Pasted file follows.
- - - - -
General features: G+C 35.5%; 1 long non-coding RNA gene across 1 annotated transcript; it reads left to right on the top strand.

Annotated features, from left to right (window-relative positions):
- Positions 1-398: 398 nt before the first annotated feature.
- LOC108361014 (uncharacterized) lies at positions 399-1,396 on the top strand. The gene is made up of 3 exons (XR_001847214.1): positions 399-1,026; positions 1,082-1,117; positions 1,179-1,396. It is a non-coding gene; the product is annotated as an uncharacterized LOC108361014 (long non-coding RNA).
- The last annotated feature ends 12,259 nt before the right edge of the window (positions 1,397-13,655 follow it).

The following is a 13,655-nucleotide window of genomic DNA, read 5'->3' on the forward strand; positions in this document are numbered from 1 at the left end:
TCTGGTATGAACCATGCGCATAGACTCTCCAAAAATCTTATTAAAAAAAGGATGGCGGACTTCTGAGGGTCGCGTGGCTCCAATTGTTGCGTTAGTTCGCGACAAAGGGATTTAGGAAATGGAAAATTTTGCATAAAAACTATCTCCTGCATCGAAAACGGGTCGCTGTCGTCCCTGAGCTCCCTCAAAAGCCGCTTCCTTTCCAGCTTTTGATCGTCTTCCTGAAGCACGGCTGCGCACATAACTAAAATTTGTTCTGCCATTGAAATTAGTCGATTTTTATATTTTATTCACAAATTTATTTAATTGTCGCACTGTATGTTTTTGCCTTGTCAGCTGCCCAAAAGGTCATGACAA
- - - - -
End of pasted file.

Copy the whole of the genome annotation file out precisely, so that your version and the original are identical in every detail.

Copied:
General features: G+C 35.5%; 1 long non-coding RNA gene across 1 annotated transcript; it reads left to right on the top strand.

Annotated features, from left to right (window-relative positions):
- Positions 1-398: 398 nt before the first annotated feature.
- LOC108361014 (uncharacterized) lies at positions 399-1,396 on the top strand. The gene is made up of 3 exons (XR_001847214.1): positions 399-1,026; positions 1,082-1,117; positions 1,179-1,396. It is a non-coding gene; the product is annotated as an uncharacterized LOC108361014 (long non-coding RNA).
- The last annotated feature ends 12,259 nt before the right edge of the window (positions 1,397-13,655 follow it).

The following is a 13,655-nucleotide window of genomic DNA, read 5'->3' on the forward strand; positions in this document are numbered from 1 at the left end:
TCTGGTATGAACCATGCGCATAGACTCTCCAAAAATCTTATTAAAAAAAGGATGGCGGACTTCTGAGGGTCGCGTGGCTCCAATTGTTGCGTTAGTTCGCGACAAAGGGATTTAGGAAATGGAAAATTTTGCATAAAAACTATCTCCTGCATCGAAAACGGGTCGCTGTCGTCCCTGAGCTCCCTCAAAAGCCGCTTCCTTTCCAGCTTTTGATCGTCTTCCTGAAGCACGGCTGCGCACATAACTAAAATTTGTTCTGCCATTGAAATTAGTCGATTTTTATATTTTATTCACAAATTTATTTAATTGTCGCACTGTATGTTTTTGCCTTGTCAGCTGCCCAAAAGGTCATGACAA